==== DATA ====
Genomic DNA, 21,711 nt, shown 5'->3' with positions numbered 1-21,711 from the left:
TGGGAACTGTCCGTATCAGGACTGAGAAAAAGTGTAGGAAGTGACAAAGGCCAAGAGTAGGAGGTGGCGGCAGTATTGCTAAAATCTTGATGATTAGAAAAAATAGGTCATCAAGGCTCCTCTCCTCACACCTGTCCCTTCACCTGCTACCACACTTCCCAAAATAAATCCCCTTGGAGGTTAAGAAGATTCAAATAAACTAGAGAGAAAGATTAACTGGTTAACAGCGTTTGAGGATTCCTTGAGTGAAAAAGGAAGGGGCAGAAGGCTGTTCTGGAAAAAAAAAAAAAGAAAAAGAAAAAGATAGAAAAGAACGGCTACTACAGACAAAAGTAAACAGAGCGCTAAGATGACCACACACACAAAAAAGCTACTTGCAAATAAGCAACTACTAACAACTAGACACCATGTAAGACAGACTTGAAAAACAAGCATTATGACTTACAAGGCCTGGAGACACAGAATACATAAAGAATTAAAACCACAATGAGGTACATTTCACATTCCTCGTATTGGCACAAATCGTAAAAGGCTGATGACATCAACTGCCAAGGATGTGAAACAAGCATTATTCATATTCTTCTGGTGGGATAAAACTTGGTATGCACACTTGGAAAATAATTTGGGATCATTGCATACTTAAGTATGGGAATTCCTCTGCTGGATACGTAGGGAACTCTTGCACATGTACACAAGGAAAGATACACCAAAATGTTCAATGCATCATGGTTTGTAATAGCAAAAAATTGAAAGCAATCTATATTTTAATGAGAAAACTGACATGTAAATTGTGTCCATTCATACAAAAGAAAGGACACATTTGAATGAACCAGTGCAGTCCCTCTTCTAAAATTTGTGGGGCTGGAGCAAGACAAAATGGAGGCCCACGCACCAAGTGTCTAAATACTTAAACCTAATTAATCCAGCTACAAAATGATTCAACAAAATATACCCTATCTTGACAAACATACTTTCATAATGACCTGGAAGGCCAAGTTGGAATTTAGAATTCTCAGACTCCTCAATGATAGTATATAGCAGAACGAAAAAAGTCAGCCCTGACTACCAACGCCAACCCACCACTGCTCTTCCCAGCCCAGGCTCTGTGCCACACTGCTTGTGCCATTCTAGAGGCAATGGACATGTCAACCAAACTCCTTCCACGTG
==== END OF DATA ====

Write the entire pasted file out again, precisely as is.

Genomic DNA, 21,711 nt, shown 5'->3' with positions numbered 1-21,711 from the left:
TGGGAACTGTCCGTATCAGGACTGAGAAAAAGTGTAGGAAGTGACAAAGGCCAAGAGTAGGAGGTGGCGGCAGTATTGCTAAAATCTTGATGATTAGAAAAAATAGGTCATCAAGGCTCCTCTCCTCACACCTGTCCCTTCACCTGCTACCACACTTCCCAAAATAAATCCCCTTGGAGGTTAAGAAGATTCAAATAAACTAGAGAGAAAGATTAACTGGTTAACAGCGTTTGAGGATTCCTTGAGTGAAAAAGGAAGGGGCAGAAGGCTGTTCTGGAAAAAAAAAAAAAGAAAAAGAAAAAGATAGAAAAGAACGGCTACTACAGACAAAAGTAAACAGAGCGCTAAGATGACCACACACACAAAAAAGCTACTTGCAAATAAGCAACTACTAACAACTAGACACCATGTAAGACAGACTTGAAAAACAAGCATTATGACTTACAAGGCCTGGAGACACAGAATACATAAAGAATTAAAACCACAATGAGGTACATTTCACATTCCTCGTATTGGCACAAATCGTAAAAGGCTGATGACATCAACTGCCAAGGATGTGAAACAAGCATTATTCATATTCTTCTGGTGGGATAAAACTTGGTATGCACACTTGGAAAATAATTTGGGATCATTGCATACTTAAGTATGGGAATTCCTCTGCTGGATACGTAGGGAACTCTTGCACATGTACACAAGGAAAGATACACCAAAATGTTCAATGCATCATGGTTTGTAATAGCAAAAAATTGAAAGCAATCTATATTTTAATGAGAAAACTGACATGTAAATTGTGTCCATTCATACAAAAGAAAGGACACATTTGAATGAACCAGTGCAGTCCCTCTTCTAAAATTTGTGGGGCTGGAGCAAGACAAAATGGAGGCCCACGCACCAAGTGTCTAAATACTTAAACCTAATTAATCCAGCTACAAAATGATTCAACAAAATATACCCTATCTTGACAAACATACTTTCATAATGACCTGGAAGGCCAAGTTGGAATTTAGAATTCTCAGACTCCTCAATGATAGTATATAGCAGAACGAAAAAAGTCAGCCCTGACTACCAACGCCAACCCACCACTGCTCTTCCCAGCCCAGGCTCTGTGCCACACTGCTTGTGCCATTCTAGAGGCAATGGACATGTCAACCAAACTCCTTCCACGTG